This category is poised for a Brie Larson win, but it isn’t necessarily guaranteed. Firstly, of the nominees, Brie Larson is the most worthy for her astonishing performance in Room. It isn’t simply a movie about a woman enduring a horrible circumstance and afterward suffering from extreme PTSD, but it is a performance about love, hope, and the promise of a better future. Larson was able to convey to audiences that her entire life and world was about her son and every action she ever made was for his well-being and protection. Her performance is one of a strong woman, who is intensely fragile at the same time, which is exceedingly difficult to achieve. Lastly, it was a performance of someone rehabilitating herself in a world that she has been caged away from for years. A performance like this is exceedingly rare and the Oscars must acknowledge it. Larson is the frontrunner in this category, having won all precursor awards in the Golden Globes, SAGs, and Critics Choice Awards, the SAG, and the BAFTA, but that doesn’t mean her winning is entirely guaranteed.
Normally this would be enough to secure a win, but Larson is against some stiff competition this year and an upset is very much possible. Her fiercest competition is between Cate Blanchett and Saoirse Ronan. Blanchett’s performance in Carol was captivating (such a description is an understatement). It is a subtle performance, emphasizing the repression of emotion and fear in an era where public displays of emotion weren’t appreciated. Yet Blanchett’s role is one of societal defiance, by choosing love over the demand to conform to an expectation of her that mostly based off her gender. What is most remarkable about Blanchett’s performance is her facial expressions and especially how her eyes convey so much need and desire, but their inherent sadness by knowing she cannot have what she wants. This is a potential Oscar winning performance and was the frontrunner before Brie Larson’s performance became noticed. If anyone can achieve an upset, it is Blanchett with Carol.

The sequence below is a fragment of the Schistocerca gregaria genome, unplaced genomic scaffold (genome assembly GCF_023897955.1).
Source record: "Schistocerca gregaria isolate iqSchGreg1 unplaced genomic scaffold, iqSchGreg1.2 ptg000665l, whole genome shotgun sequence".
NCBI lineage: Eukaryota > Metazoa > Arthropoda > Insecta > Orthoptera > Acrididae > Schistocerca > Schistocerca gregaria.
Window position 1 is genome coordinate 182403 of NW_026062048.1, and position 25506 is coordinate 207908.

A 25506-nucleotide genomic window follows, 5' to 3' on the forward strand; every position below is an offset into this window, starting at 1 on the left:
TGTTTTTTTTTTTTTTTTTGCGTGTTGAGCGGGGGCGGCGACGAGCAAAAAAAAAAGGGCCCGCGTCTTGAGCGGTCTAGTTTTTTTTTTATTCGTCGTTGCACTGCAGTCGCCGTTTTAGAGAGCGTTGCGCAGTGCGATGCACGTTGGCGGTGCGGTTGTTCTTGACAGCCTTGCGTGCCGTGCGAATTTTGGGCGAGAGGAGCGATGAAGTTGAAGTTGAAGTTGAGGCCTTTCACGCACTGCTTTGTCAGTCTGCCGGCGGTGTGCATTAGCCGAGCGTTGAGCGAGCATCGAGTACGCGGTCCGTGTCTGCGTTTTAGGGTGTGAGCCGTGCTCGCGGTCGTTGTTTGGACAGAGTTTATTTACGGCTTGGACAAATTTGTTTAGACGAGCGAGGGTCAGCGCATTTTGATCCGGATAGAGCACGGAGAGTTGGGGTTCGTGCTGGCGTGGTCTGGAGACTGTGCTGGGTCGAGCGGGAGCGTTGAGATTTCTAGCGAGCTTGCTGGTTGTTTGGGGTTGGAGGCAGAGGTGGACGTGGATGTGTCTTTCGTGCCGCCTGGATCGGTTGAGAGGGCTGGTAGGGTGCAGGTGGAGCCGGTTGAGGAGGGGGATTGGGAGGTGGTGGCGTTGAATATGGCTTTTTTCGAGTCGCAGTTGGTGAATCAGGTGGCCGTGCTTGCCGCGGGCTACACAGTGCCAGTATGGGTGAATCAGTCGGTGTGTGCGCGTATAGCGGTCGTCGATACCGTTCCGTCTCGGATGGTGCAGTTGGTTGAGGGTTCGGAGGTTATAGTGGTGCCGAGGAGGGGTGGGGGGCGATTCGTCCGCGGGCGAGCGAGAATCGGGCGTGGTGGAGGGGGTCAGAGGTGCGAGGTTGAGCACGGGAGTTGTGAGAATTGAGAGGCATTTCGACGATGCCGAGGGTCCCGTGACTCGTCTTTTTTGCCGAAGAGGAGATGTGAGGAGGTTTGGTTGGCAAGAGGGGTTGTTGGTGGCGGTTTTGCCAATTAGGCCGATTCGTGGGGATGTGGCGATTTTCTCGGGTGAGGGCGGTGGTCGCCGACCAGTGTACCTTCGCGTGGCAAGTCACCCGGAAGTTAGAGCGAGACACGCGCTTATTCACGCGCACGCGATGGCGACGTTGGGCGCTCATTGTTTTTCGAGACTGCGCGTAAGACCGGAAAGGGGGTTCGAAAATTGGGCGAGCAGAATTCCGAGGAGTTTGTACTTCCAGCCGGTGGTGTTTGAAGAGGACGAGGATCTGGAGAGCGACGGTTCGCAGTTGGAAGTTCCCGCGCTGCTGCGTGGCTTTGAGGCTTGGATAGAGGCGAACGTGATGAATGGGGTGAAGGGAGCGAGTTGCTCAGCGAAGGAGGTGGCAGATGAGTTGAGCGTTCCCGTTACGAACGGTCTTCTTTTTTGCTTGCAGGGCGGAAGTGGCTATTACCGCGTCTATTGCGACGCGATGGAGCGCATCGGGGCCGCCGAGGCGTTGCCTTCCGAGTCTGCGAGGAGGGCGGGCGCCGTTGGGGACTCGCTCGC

The other threat to Larson is Saoirse Ronan for Brooklyn. This film very easily could have been underrated, or worse, completely ignored. The primary reason this is an extraordinary film about attaining the American dream while falling in love was because it was heavily dependent upon Saoirse Ronan’s performance, which she excelled at. The film follows her journey as an Irish immigrant, who travels a difficult journey across the Atlantic Ocean to New York, endures the reality of being homesick, finds love unexpectedly, but ultimately is at a crossroads when tragedy occurs back home. Ronan’s performance is tender, magnetic, and truly reminds audiences of the promise of a better life and sometimes having to endure the potential conflicts that occur in that process. Ronan’s performance also was one that differentiated the concept of new versus old generation mentality and the need to adapt to modern times in order to value life and the world where it currently stands. Ronan is an up-and-comer with the Oscars (having gotten her first Oscar nomination at the age of 13 for Atonement) and easily she, too, could pull an upset in the Best Actress category.
There are slim chances for both Charlotte Rampling and Jennifer Lawrence, but both are unlikely. Rampling was the surprise nominee and a win would come seemingly out of nowhere. However, Rampling’s performance is extraordinary as someone who is enduring internalized conflict when she questions if her marriage of 45 years was built off of a lie. Jennifer Lawrence barely got nominated for Joy, which received mixed reactions and reviews from both critics and audiences. However, Lawrence did win the Golden Globe for her performance and the Academy loves her, which means she undoubtedly will be on the minds of voters. If Lawrence were to win, it would be due to Larson, Blanchett, and Ronan all canceling each other out.
Cate Blanchett – Carol
Brie Larson – Room
Jennifer Lawrence – Joy
Charlotte Rampling – 45 Years
Saoirse Ronan – Brooklyn
Will Win: Brie Larson – Room
Could Win: Cate Blanchett – Carol
Should Win: Brie Larson – Room
Could Upset: Saoirse Ronan – Brooklyn